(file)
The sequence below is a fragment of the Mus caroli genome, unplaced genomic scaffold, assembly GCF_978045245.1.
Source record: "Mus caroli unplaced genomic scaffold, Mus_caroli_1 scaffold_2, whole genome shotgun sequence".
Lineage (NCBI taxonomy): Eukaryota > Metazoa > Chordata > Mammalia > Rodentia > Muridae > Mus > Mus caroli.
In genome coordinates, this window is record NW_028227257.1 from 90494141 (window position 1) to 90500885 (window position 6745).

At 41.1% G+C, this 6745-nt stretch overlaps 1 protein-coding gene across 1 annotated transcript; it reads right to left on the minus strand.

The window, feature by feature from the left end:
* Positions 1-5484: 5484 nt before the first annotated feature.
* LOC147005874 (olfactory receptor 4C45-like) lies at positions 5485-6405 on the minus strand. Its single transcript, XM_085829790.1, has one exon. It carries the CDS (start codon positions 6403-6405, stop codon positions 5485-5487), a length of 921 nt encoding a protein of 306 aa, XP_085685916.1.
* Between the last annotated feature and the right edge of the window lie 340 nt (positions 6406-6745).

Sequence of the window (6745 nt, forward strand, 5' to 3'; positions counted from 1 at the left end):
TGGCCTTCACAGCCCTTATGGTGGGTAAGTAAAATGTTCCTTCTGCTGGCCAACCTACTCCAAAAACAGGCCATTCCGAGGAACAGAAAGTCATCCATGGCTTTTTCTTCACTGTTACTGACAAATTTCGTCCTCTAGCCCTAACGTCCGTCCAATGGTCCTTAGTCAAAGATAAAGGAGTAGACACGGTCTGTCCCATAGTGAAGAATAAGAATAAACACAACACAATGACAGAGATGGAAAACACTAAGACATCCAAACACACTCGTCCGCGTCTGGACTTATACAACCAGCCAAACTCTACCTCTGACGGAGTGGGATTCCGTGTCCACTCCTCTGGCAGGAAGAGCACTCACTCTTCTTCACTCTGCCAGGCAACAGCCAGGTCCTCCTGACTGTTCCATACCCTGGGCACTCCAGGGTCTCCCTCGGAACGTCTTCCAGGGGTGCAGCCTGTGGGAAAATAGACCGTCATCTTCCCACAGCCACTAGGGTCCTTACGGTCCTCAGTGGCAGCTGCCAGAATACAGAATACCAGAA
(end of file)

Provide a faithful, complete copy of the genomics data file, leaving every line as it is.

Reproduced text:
The sequence below is a fragment of the Mus caroli genome, unplaced genomic scaffold, assembly GCF_978045245.1.
Source record: "Mus caroli unplaced genomic scaffold, Mus_caroli_1 scaffold_2, whole genome shotgun sequence".
Lineage (NCBI taxonomy): Eukaryota > Metazoa > Chordata > Mammalia > Rodentia > Muridae > Mus > Mus caroli.
In genome coordinates, this window is record NW_028227257.1 from 90494141 (window position 1) to 90500885 (window position 6745).

At 41.1% G+C, this 6745-nt stretch overlaps 1 protein-coding gene across 1 annotated transcript; it reads right to left on the minus strand.

The window, feature by feature from the left end:
* Positions 1-5484: 5484 nt before the first annotated feature.
* LOC147005874 (olfactory receptor 4C45-like) lies at positions 5485-6405 on the minus strand. Its single transcript, XM_085829790.1, has one exon. It carries the CDS (start codon positions 6403-6405, stop codon positions 5485-5487), a length of 921 nt encoding a protein of 306 aa, XP_085685916.1.
* Between the last annotated feature and the right edge of the window lie 340 nt (positions 6406-6745).

Sequence of the window (6745 nt, forward strand, 5' to 3'; positions counted from 1 at the left end):
TGGCCTTCACAGCCCTTATGGTGGGTAAGTAAAATGTTCCTTCTGCTGGCCAACCTACTCCAAAAACAGGCCATTCCGAGGAACAGAAAGTCATCCATGGCTTTTTCTTCACTGTTACTGACAAATTTCGTCCTCTAGCCCTAACGTCCGTCCAATGGTCCTTAGTCAAAGATAAAGGAGTAGACACGGTCTGTCCCATAGTGAAGAATAAGAATAAACACAACACAATGACAGAGATGGAAAACACTAAGACATCCAAACACACTCGTCCGCGTCTGGACTTATACAACCAGCCAAACTCTACCTCTGACGGAGTGGGATTCCGTGTCCACTCCTCTGGCAGGAAGAGCACTCACTCTTCTTCACTCTGCCAGGCAACAGCCAGGTCCTCCTGACTGTTCCATACCCTGGGCACTCCAGGGTCTCCCTCGGAACGTCTTCCAGGGGTGCAGCCTGTGGGAAAATAGACCGTCATCTTCCCACAGCCACTAGGGTCCTTACGGTCCTCAGTGGCAGCTGCCAGAATACAGAATACCAGAA